9. Morris on said:

      “Pioneer Girl” is an absolutely wonderful novel about a Vietnamese woman born to immigrant parents in the 1970s.As a child, Lee Lien was obsessed with the Little House on the Prairie books as she and her family moved from place to place, looking for a better life. As an adult, she begins to trail a story that goes back to her mother’s childhood in Saigon. The search for the full story makes for a wonderful literary mystery that would be enough to make a good read on its own. However, there [...]

    10. Sarah on said:

      At times a bit dull, but mostly a great read that weaves a believable ending to Rose Wilder Lane's life, though it fluffed over her more assholish libertarian beliefs. The novel does really speak to me as a fellow nonwhite girl who was obsessed with Little House growing up, while being all too aware of its problems and knowing full well it didn't love us back. I obviously also found myself in the academic struggles, even though I'm not even at comps yet. I'm curious if the parallels of mother-da [...]

    11. Bailey on said:

      Somewhere between a 4 and a 5 for me. The narrative was incredible, and read more realistically than some memoirs I've read. I kept having to remind myself that it was a novel. But at the same time, the threads pulled at each other a little too much sometimes and felt a little thin. That said, I still loved this book, and what it says about the American Dream and who is an American and what that actually means was really profound, all through the lens of Laura Ingalls Wilder and her family.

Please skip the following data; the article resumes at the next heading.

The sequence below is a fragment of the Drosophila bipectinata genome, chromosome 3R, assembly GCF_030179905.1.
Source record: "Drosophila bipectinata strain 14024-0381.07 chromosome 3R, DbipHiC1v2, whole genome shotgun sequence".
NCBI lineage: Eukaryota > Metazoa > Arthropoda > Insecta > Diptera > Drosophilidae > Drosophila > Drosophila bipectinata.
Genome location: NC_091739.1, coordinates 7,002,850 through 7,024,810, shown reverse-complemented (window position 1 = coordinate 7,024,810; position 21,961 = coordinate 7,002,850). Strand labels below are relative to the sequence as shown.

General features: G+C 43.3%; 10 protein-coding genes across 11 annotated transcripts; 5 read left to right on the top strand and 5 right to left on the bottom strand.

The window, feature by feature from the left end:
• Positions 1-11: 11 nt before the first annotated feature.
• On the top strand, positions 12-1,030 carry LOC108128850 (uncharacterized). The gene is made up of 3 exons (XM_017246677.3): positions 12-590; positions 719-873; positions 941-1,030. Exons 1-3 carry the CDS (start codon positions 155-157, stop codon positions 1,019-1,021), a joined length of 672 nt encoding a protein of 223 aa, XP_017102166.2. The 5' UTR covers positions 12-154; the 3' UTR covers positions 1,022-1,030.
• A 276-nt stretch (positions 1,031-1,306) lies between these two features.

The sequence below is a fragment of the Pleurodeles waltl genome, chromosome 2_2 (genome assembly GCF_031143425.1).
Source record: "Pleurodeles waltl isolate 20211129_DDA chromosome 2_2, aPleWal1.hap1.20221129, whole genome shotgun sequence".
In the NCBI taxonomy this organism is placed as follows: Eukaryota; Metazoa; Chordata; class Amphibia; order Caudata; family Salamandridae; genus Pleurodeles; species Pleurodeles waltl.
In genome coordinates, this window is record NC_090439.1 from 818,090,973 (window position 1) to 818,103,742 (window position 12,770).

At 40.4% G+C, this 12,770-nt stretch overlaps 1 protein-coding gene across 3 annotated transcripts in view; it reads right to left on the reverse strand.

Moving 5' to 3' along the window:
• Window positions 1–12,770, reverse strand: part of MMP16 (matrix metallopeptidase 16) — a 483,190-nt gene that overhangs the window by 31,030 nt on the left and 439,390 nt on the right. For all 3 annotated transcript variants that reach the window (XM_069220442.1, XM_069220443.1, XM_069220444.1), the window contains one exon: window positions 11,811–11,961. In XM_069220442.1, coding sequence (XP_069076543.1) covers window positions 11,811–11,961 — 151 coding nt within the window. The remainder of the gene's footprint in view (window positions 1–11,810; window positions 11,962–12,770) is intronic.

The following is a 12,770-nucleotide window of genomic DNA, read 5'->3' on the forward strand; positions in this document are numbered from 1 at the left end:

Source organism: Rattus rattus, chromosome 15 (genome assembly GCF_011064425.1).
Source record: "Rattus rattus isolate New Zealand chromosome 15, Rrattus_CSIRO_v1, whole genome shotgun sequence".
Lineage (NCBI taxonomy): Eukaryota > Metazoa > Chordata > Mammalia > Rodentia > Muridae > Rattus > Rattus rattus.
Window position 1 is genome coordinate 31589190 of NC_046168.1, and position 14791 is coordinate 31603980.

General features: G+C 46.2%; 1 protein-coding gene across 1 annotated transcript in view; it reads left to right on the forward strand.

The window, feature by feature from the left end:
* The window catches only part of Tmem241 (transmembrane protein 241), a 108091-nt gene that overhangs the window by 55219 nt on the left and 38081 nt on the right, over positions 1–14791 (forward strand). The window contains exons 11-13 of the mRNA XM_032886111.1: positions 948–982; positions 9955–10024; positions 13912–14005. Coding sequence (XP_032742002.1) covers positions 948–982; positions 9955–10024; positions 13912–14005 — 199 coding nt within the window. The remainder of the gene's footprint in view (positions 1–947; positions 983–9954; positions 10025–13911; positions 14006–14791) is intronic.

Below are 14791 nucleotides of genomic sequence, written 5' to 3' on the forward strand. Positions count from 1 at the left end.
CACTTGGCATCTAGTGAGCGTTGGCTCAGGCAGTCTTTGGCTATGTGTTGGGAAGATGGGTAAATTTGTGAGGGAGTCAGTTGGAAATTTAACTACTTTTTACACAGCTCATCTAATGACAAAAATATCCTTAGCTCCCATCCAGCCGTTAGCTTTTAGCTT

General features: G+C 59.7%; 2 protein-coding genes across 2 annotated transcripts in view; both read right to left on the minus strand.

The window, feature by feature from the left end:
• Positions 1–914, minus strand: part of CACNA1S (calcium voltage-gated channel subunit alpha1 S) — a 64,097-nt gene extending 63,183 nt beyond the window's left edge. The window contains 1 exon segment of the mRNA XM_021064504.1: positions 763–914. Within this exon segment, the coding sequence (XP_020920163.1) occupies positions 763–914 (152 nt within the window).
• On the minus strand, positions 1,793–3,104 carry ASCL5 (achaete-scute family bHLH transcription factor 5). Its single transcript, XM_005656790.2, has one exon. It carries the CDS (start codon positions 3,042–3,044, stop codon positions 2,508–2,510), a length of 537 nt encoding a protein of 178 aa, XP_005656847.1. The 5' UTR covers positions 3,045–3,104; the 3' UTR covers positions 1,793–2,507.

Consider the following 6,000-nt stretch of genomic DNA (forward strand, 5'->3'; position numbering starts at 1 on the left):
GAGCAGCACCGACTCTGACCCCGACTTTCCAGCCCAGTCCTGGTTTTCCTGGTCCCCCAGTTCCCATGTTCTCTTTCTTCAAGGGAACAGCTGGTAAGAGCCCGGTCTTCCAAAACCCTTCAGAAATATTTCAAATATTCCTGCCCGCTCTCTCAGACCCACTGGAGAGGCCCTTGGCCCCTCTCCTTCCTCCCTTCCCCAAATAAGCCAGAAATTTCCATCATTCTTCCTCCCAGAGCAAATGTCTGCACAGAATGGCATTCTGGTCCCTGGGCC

12. Leah on said:

      edited January, 2015: my rereadthis review goes live on the blog 02/03 along with a giveaway!Shortly after obtaining her PhD yet still unable to find a job, Lee Lien returns home. Her relationship with her mother is frosty at best, yet her beloved grandfather always finds a way to smooth things over. The family's latest restaurant, the Lotus Leaf, has a steady string of customers, and Lee is more than ready to try a few changes, switch things around in an attempt to really get business booming. [...]

    13. Trish at Between My Lines on said:

      This review was originally posted on Between My LinesHands up, I have to admit that I ADORE The Little House on the Prairie- both the books and the TV show.  I read these with my mother and they are the ultimate in comfort books for me.  So as soon as I saw Pioneer Girl, I knew I needed it in my paws! First Line of Pioneer Girl by Bich Minh Nguyen “In August 1965 a woman named Rose walked into my granfather’s cafe in Saigon.” My Thoughts on Pioneer Girl by Bich Minh Nguyen: There are thr [...]

    14. Renae Pérez on said:

      I honestly thought Pioneer Girl was nonfiction; I really did. Somehow the very clear “a novel” printed on the front cover of the book escaped me completely. Imagine my surprise to find that, though this book has all the trappings of a memoir, Bich Minh Nguyen actually telling a quite made-up story. It took me a little while to realize that, but once it did, my approach and perspective in reading this book shifted dramatically.Because, what I thought was going to be an investigative look into [...]